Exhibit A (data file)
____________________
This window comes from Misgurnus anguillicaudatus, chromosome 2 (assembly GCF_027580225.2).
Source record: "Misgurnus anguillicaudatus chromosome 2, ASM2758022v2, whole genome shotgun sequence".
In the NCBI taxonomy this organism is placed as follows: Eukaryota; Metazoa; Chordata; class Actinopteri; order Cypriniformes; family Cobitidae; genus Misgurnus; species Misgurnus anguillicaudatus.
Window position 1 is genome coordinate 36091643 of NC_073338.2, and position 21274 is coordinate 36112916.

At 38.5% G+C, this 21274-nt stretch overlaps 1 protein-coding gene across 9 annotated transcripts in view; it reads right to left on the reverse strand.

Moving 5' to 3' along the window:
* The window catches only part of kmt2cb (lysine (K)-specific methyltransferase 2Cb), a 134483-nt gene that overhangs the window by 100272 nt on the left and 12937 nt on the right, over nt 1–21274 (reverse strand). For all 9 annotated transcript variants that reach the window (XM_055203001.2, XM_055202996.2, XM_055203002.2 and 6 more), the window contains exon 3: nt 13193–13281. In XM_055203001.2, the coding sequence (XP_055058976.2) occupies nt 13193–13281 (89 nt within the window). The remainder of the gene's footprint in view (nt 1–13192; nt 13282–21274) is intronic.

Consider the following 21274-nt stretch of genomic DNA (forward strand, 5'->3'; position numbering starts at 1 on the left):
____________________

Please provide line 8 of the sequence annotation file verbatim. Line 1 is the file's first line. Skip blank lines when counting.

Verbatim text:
Consider the following 21274-nt stretch of genomic DNA (forward strand, 5'->3'; position numbering starts at 1 on the left):